So, how does one become a mind watcher and thereby, prevent avoidance? We start by gaining an understanding of the difference between thinking and direct, immediate attunement to the present experience. Those of us who have practiced meditation have experienced how thinking arises out of emptiness–a non-conceptual gap– and moves back into this gap. Even while noticing this impersonal space in meditation, many of us get trapped in believing that we are “our” thoughts. This automatic fusion of thought as personal sets us up for avoidance—we get trapped in what we perceive as negative thinking, which shifts our mood. As our mood darkens, our thoughts become more negative, and we enter a vicious cycle that makes us want to avoid the situations and interactions that produce the unpleasant emotions. But, we can mediate the process of being “owned” by our thoughts by witnessing and observing “thinking” as an impersonal aspect of mind, which is different from relying on “thinking” as the truth of experience or of who we are. This ability to distinguish who we are from our thoughts is what is most critical to stepping out of the depression rut.
Here is an example that can help clarify the difference between reactive and wisdom mind. I wake up unsettled; I sense a black mood. I can choose to fuel this experience or not. (You can actually not feed the thinking machine, if you are aware of what is happening.) Often there is no logic involved in waking up feeling disturbed. It just happens. Yet, before you know it, reactive mind finds a way to explain the experience. You might hear yourself think: “I’m down because I’m afraid I won’t have enough money to pay my bills.” Instead of accepting that the experience may not have an explanation, reactive mind insists on formulating one, and we buy into it. The downward spiral deepens. On the other hand, wisdom mind allows the shakiness, allows the temporary sense of isolation, and finds itself right back in basic goodness, right on the spot, (no questions, no answers) just the spaciousness that doesn’t need to make something out of a passing experience; instead, wisdom mind rests with the feeling of depression without looking for something wrong as the source and then magnifying it through analysis, evaluation and explanation.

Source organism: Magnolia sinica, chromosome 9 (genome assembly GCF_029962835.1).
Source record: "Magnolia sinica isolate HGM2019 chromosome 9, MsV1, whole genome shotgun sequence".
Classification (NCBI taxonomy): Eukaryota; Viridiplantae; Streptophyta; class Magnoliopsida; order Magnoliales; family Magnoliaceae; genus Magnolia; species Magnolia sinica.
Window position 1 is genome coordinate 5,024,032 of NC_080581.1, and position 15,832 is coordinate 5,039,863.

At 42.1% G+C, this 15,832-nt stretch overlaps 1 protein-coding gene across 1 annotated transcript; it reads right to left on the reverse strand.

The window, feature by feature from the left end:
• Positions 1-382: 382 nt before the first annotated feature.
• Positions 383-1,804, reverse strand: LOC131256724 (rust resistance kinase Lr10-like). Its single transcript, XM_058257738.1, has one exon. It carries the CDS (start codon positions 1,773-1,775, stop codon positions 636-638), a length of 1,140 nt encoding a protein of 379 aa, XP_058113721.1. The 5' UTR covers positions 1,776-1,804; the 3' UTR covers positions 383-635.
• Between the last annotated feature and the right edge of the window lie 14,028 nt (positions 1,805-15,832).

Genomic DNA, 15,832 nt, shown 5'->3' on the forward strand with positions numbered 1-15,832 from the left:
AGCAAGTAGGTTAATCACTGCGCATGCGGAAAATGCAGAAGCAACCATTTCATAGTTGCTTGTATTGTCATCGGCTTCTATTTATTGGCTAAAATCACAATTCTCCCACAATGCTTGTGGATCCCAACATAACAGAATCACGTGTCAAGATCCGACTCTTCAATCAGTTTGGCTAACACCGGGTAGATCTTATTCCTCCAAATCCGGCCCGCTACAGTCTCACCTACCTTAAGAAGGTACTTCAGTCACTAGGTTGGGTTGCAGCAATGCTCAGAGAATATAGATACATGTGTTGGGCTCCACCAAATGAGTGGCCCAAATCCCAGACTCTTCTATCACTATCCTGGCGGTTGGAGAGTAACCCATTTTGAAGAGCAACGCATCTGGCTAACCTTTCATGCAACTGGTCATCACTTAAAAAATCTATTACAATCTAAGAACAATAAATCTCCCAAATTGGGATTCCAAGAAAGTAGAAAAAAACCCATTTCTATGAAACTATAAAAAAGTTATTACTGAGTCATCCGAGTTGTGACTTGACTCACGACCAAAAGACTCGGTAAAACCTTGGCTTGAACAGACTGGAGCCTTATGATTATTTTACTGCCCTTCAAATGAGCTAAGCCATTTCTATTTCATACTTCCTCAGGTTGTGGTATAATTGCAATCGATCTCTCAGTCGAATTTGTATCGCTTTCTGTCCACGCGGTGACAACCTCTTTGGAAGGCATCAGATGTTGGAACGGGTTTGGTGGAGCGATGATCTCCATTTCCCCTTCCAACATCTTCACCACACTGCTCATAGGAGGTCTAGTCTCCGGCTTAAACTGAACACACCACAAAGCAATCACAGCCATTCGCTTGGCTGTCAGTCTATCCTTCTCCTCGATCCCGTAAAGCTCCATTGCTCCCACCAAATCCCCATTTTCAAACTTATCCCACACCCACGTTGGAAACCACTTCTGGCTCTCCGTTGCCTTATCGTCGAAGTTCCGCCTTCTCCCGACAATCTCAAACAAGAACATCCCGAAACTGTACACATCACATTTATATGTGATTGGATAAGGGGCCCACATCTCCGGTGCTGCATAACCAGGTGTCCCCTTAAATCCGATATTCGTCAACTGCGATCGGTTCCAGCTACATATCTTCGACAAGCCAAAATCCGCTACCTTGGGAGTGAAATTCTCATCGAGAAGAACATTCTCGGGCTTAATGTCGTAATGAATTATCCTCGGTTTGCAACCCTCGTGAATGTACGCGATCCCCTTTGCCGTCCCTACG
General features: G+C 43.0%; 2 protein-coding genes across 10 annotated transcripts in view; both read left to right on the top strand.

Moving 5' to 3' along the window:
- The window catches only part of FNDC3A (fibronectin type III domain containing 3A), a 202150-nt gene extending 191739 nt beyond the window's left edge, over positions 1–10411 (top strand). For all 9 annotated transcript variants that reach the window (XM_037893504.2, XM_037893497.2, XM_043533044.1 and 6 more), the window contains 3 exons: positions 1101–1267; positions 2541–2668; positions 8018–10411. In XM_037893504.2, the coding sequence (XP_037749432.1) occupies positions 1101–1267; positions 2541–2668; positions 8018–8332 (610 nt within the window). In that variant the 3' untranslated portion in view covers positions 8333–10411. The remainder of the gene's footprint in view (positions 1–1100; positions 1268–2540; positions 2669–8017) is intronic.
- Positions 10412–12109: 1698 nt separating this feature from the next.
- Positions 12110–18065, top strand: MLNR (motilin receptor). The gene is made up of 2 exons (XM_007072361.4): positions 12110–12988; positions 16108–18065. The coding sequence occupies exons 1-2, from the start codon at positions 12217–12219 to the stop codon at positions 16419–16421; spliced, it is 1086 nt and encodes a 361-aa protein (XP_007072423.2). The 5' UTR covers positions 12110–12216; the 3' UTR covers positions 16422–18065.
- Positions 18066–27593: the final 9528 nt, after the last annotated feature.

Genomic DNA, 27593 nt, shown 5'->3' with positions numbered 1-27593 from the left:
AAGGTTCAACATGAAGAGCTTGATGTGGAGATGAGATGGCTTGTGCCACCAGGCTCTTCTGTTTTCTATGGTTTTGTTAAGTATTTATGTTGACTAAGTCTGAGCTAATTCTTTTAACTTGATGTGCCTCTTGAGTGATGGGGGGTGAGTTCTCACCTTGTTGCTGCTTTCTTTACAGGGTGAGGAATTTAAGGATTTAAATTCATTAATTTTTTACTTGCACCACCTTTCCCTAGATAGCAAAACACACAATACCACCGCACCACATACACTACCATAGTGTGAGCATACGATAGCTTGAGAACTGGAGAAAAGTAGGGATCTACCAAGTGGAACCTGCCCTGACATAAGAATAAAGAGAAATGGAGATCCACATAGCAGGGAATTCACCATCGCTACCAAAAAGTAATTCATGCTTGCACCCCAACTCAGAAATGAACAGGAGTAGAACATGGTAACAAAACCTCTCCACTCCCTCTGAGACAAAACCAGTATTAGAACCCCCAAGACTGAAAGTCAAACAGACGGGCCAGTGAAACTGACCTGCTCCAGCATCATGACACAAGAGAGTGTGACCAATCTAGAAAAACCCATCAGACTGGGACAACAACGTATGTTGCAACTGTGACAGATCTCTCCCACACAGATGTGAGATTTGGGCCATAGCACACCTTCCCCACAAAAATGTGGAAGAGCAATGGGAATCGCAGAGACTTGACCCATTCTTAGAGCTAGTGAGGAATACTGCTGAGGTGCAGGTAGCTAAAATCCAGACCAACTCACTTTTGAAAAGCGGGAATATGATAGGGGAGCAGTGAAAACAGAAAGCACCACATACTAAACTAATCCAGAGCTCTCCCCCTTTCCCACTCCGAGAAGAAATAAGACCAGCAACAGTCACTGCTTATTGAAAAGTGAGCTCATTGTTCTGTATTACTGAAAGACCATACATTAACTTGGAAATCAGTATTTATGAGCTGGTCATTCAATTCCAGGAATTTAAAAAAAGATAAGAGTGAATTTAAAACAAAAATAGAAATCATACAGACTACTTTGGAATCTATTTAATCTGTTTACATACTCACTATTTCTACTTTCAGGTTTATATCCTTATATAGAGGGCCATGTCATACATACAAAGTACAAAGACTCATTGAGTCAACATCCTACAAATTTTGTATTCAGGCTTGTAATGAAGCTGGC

So, what I’m requesting of you, the reader, is an unflinching commitment to mindfully observe your relationship to thinking. We are all experiencing difficulties; we are all fearful of events over which we have no control. Yet, some of us have a basic sense of confidence in the unfolding of life. This trust, this gentle approach to living can be cultivated. Some people are fortunate enough to be this way naturally while others must work very hard to develop trust. Those of us who suffer with depression must practice everyday cultivating mindfulness by watching our thoughts. We must ask, “Are our thoughts owning us, riding us?” Or, “Are we observing them, riding them?” This fearless practice offers relief from identification with thinking and frees one from avoidance and the constriction that causes depression.
[i] Object relations theorist, Margaret Mahler, wrote in The Psychological Birth of the Human Infant that there is an intrapsychic process (thinking), which occurs in the first three years of life that leads to a consistent sense of self.